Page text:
8 Takeaways and Recommendations for the Age of AI in Asiaby Fintech News Singapore April 20, 2020
Ti&m, a leading Swiss IT provider and digital solution developer, has released a special magazine on artificial intelligence (AI), exploring the technology’s impact on the business world and addressing how companies should react to it.
In the magazine, ti&m executives and experts share insight on what to expect and advise companies on how to prepare for the substantial changes AI is set bring in. In particular, the magazine addresses the need to reinvent banking, the impact of AI in the workplace, and why transparency will be critical for companies leveraging AI to gain customers’ trust.
The following are eight takeaways from the report.
The biggest, most immediate added value of AI projects is to allow companies to gain a better understanding of their own data and their own business, say Pascal Wyss, Head of Artificial Intelligence at t&m, and Karsten Burger, Head of Innovation & Cloud Hosting at t&m. This insight will allow them to open up new pathways to improving customer experience and their business as a whole.
Rethinking banking in the age of AI
In the age of AI, Banks must turn their e-banking offering into a fully-fledged sales and marketing channel, and must leverage cutting-edge technologies including the cloud and AI to gain in efficiency and improve customer experience, say t&m surfer Stefan Rüesch, Head of Digital Banking, and Samuel Scheidegger Head of Products and Member of the Executive Board. Traditional Banks must react quickly as neobanks and challenger banks are rapidly winning market share.
In particular, these modern e-banking platforms should come with an open banking architecture that allows for easy third-party integration through APIs, great user experience/user interface, personalized products, services, and communication, combined with powerful analytic/AI functionalities, they say.
AI is going to change the world of work
AI will not only impact what and how we consume products and services, it will also dramatically change the way we work. Indeed, Holger Rommel, t&m Head of Research & Digital Transformation, says there will be a big push toward streamlining, leading to totally new demands on those involved in the work process.
In this changing workspace environment, organizations will have to address the social issues resulting from the widespread deployment of AI.
Not just a threat to low-skilled jobs
Contrary to common beliefs, AI is set to have as much of an impact on skilled jobs than on low-skilled jobs.
AI systems primarily replicate analytical, procedural thinking and decision-making, and are less suited to reacting intuitively and quickly to sudden changes. “Systems like this are less good at productive creative work than they are at solving algorithmic problems and at making decisions and acting within a specified framework,” says Rommel.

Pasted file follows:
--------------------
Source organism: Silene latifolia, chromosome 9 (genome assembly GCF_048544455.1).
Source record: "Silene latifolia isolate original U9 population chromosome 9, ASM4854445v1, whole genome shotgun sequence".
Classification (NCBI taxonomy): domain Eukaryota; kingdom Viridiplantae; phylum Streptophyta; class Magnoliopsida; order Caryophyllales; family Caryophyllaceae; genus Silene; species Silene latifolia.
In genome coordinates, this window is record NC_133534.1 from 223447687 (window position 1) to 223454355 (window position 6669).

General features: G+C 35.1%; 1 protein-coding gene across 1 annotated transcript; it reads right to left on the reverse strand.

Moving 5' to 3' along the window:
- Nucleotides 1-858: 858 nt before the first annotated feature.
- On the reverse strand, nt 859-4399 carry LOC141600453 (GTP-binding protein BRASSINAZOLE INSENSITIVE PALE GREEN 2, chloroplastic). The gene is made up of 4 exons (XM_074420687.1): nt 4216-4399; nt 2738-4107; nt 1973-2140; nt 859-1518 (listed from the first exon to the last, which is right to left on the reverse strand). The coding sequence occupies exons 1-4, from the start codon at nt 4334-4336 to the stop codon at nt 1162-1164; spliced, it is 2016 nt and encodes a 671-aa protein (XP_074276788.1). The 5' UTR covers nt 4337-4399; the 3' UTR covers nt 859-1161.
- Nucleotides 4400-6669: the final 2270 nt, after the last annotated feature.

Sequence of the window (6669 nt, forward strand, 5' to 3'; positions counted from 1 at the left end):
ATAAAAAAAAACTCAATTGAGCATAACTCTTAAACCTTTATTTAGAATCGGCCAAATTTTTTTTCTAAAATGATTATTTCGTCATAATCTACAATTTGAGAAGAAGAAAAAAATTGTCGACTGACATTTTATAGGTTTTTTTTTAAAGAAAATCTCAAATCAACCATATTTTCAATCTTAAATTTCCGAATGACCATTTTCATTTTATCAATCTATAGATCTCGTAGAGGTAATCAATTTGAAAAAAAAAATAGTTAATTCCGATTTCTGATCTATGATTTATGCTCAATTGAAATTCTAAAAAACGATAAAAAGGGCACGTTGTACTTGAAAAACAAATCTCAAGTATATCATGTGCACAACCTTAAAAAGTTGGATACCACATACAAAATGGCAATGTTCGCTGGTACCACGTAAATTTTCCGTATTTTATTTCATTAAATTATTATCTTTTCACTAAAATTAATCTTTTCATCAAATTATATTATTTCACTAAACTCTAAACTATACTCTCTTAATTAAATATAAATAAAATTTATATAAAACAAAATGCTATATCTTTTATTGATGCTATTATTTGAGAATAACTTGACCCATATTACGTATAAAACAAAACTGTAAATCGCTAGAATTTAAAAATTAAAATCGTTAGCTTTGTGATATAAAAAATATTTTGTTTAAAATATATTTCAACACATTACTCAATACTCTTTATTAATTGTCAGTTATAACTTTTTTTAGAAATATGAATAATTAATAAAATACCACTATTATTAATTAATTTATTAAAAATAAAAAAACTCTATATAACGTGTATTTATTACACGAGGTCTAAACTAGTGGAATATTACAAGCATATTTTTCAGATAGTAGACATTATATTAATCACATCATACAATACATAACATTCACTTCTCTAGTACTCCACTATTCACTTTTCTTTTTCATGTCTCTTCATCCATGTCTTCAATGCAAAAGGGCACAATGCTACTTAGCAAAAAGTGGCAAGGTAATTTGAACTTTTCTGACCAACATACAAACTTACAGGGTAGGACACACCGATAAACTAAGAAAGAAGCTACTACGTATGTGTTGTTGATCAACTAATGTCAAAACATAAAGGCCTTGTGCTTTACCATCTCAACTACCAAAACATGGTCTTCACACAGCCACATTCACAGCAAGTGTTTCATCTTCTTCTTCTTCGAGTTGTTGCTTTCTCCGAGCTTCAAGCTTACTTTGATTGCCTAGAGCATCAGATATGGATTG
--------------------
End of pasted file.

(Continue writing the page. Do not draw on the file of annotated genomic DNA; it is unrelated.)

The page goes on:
This means that the typical clerk’s area of work, as well as activities including planning, controlling and optimizing workflows, will be increasingly taken over by machines, he predicts.
Creative, situational and people-related work will stay with humans
Jobs requiring empathy and where interaction with people, social skills and sensitivity are needed, will be of greater importance than they are today, Rommel says.
Additionally, the manipulation of objects that have to be processed situationally and individually will be among the kind of work that AI systems will not be ready to do independently just yet. Examples include installation work, construction or the skilled crafts.
Being transparent and giving users control
Many AI users remain skeptical and this is due to the fact that they do not understand what happens to their data or what it is used for.
This is why transparency is so vitally important. Additionally, customers must understand that they are not at the mercy of the system and that they have control at all times.
New challenges for UX designers
AI opens up new horizons in products and applications, but also brings with it a plethora of new challenges for designers, say Stephanie van Ophuisen, Senior Interaction Designer, and Lisa Müller, Senior Interaction Designer.
When working with AI, designers face the challenge of trust and transparency where they must make sure that users understand which system components are “intelligent” and which user data was used to create them.
It is also essential to make users aware of what to expect from an intelligent system so users don’t set too high expectations in the risk to end up frustrated.
Finally, an AI solution should also ask for permission before performing a task, and users should be able to decide for themselves when to use the advantages of AI and when to take over manually.